Continuing Medical Education

2017 Conference Photos

Click here to view pictures from our 2017 Advances in Cardiovascular Risk Reduction: Improving treatment for patients with diabetes course.

Click here to view pictures from our 2017 Dietary and Lifestyle Strategies for Cardiovascular Risk Reduction conference.

On May 11, 2017, the 13th Annual “Advances in Cardiovascular Risk Reduction Symposium: Improving treatment for patients with diabetes” was held at the NYU Langone Medical Center.  This yearly conference is designed to educate physicians, nurses and other health professionals in the state-of-the-art management of patients with cardiovascular risk factors, with a focus on prevention.
    
The morning session focused on the latest scientific and clinical advances in the management of diabetes. Topics included recent technological advances in diabetic care, a new algorithm for choice of therapies for T2DM and the management of inpatient diabetics. The afternoon session included an update on platelets, PCSK9, APO C3, triglycerides, current strategies for atherosclerosis imaging and the clinical management of resistant hypertension.

Dr. Ira Goldberg’s presentation on ‘Glucose, fat and White Blood Cells, Unhappy Together’ was designated as the 6th Annual Leon H. Charney Lecture.  This lecture series features outstanding basic, translational or clinical research by a NYU Langone faculty member in an area related to the prevention of cardiovascular disease.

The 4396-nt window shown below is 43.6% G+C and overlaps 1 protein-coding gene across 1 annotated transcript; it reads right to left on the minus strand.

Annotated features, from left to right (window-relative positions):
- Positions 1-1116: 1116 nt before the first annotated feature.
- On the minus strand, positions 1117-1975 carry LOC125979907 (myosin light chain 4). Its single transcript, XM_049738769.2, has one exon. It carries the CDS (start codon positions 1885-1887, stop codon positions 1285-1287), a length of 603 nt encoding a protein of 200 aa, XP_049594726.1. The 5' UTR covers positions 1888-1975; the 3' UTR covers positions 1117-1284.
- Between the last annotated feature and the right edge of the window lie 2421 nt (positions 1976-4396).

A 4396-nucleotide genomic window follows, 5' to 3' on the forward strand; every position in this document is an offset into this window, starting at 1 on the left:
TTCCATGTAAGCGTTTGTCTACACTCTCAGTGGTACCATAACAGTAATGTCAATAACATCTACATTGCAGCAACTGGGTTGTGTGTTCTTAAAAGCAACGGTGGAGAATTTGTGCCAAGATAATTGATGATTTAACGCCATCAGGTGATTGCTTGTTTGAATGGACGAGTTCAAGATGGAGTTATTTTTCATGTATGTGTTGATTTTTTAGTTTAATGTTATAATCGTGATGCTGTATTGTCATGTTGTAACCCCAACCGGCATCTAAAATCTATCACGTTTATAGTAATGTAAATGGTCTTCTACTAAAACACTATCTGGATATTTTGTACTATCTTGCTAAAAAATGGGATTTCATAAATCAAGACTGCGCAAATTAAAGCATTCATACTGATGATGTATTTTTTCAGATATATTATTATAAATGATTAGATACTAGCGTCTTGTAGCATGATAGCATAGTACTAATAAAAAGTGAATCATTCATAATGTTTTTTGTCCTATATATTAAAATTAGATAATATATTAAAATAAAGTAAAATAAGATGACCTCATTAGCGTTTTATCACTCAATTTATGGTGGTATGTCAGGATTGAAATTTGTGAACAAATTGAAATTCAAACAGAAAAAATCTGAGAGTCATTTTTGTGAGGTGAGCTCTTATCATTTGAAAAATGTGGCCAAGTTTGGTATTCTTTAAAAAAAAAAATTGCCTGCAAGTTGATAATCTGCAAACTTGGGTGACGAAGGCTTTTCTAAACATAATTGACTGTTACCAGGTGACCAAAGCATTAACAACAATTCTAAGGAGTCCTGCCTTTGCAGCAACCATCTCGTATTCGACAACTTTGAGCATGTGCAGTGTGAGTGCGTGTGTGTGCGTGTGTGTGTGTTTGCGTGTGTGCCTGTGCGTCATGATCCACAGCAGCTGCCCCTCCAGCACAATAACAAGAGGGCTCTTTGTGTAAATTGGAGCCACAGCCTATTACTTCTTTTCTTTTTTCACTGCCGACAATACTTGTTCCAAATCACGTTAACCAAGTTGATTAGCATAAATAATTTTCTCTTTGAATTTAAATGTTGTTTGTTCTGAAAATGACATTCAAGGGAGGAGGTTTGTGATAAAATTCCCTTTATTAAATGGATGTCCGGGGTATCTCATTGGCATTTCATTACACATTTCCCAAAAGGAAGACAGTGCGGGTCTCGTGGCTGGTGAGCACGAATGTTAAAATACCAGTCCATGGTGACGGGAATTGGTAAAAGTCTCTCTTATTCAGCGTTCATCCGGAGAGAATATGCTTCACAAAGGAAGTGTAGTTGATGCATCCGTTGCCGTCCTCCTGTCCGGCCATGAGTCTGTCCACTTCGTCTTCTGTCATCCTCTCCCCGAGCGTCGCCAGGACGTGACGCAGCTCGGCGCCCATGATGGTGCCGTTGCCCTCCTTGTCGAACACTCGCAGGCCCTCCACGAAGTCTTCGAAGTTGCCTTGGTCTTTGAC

On Thursday, May 12, 2017, the Center for the Prevention of Cardiovascular Disease hosted the second time course “Dietary and Lifestyle Strategies for Cardiovascular Risk Reduction”.  

Diet and lifestyle are crucial components in the development and progression of cardiovascular disease (CVD), but are underemphasized in the educational training of most health care providers. The objective of the course was to review the evidence for diet and cardiovascular disease including recent guidelines, analyses and controversies while providing practical counseling advice for assessing and implementing change to patients’ diets and lifestyle patterns. The evidence for dietary supplements was reviewed as well as the evidence for exercise and how to appropriately and safely prescribe an exercise regimen for the prevention and treatment of cardiovascular disease. The evidence for Mediterranean diet, DASH diet and a whole food/plant-based diet as well as other diets with evidence for CVD prevention were reviewed. Attendees learned about specific time-efficient strategies to assess patients’ diet and the use technology and motivational strategies for greater patient engagement and convey.